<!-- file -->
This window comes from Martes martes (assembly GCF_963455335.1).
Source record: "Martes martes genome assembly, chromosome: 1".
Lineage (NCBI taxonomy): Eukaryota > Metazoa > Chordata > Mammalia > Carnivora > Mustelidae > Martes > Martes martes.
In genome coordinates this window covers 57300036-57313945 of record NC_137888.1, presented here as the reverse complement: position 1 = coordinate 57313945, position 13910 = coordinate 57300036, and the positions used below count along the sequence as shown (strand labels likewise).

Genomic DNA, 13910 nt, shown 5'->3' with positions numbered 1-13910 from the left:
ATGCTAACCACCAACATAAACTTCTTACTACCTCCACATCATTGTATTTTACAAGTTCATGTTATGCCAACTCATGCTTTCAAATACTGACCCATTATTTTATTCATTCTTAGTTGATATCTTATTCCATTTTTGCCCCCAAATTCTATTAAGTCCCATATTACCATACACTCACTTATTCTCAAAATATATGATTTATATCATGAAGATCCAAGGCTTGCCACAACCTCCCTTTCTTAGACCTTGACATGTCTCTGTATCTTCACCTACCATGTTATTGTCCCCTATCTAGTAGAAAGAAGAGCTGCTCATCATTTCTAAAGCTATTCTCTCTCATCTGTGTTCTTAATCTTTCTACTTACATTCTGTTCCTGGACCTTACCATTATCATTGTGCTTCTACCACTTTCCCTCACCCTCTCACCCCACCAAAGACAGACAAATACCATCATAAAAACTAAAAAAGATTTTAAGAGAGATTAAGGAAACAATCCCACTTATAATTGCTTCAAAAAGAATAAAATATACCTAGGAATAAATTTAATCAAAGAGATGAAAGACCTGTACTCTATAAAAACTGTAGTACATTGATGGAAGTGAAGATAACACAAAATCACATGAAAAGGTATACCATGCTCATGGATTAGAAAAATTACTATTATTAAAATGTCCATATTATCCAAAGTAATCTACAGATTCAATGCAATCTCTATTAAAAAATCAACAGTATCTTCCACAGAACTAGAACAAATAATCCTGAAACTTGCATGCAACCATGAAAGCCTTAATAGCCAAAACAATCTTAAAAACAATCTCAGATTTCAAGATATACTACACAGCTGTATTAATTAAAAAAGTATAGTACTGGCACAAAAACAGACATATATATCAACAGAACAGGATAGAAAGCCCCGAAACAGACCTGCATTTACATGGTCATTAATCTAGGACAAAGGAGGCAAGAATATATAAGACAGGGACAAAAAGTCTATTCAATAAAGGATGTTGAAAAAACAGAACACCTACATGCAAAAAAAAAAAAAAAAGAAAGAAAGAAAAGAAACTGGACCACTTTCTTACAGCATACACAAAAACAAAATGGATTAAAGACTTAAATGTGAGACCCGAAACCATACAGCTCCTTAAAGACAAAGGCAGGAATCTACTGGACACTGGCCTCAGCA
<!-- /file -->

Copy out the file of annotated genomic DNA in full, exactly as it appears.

This window comes from Martes martes (assembly GCF_963455335.1).
Source record: "Martes martes genome assembly, chromosome: 1".
Lineage (NCBI taxonomy): Eukaryota > Metazoa > Chordata > Mammalia > Carnivora > Mustelidae > Martes > Martes martes.
In genome coordinates this window covers 57300036-57313945 of record NC_137888.1, presented here as the reverse complement: position 1 = coordinate 57313945, position 13910 = coordinate 57300036, and the positions used below count along the sequence as shown (strand labels likewise).

Genomic DNA, 13910 nt, shown 5'->3' with positions numbered 1-13910 from the left:
ATGCTAACCACCAACATAAACTTCTTACTACCTCCACATCATTGTATTTTACAAGTTCATGTTATGCCAACTCATGCTTTCAAATACTGACCCATTATTTTATTCATTCTTAGTTGATATCTTATTCCATTTTTGCCCCCAAATTCTATTAAGTCCCATATTACCATACACTCACTTATTCTCAAAATATATGATTTATATCATGAAGATCCAAGGCTTGCCACAACCTCCCTTTCTTAGACCTTGACATGTCTCTGTATCTTCACCTACCATGTTATTGTCCCCTATCTAGTAGAAAGAAGAGCTGCTCATCATTTCTAAAGCTATTCTCTCTCATCTGTGTTCTTAATCTTTCTACTTACATTCTGTTCCTGGACCTTACCATTATCATTGTGCTTCTACCACTTTCCCTCACCCTCTCACCCCACCAAAGACAGACAAATACCATCATAAAAACTAAAAAAGATTTTAAGAGAGATTAAGGAAACAATCCCACTTATAATTGCTTCAAAAAGAATAAAATATACCTAGGAATAAATTTAATCAAAGAGATGAAAGACCTGTACTCTATAAAAACTGTAGTACATTGATGGAAGTGAAGATAACACAAAATCACATGAAAAGGTATACCATGCTCATGGATTAGAAAAATTACTATTATTAAAATGTCCATATTATCCAAAGTAATCTACAGATTCAATGCAATCTCTATTAAAAAATCAACAGTATCTTCCACAGAACTAGAACAAATAATCCTGAAACTTGCATGCAACCATGAAAGCCTTAATAGCCAAAACAATCTTAAAAACAATCTCAGATTTCAAGATATACTACACAGCTGTATTAATTAAAAAAGTATAGTACTGGCACAAAAACAGACATATATATCAACAGAACAGGATAGAAAGCCCCGAAACAGACCTGCATTTACATGGTCATTAATCTAGGACAAAGGAGGCAAGAATATATAAGACAGGGACAAAAAGTCTATTCAATAAAGGATGTTGAAAAAACAGAACACCTACATGCAAAAAAAAAAAAAAAAGAAAGAAAGAAAAGAAACTGGACCACTTTCTTACAGCATACACAAAAACAAAATGGATTAAAGACTTAAATGTGAGACCCGAAACCATACAGCTCCTTAAAGACAAAGGCAGGAATCTACTGGACACTGGCCTCAGCA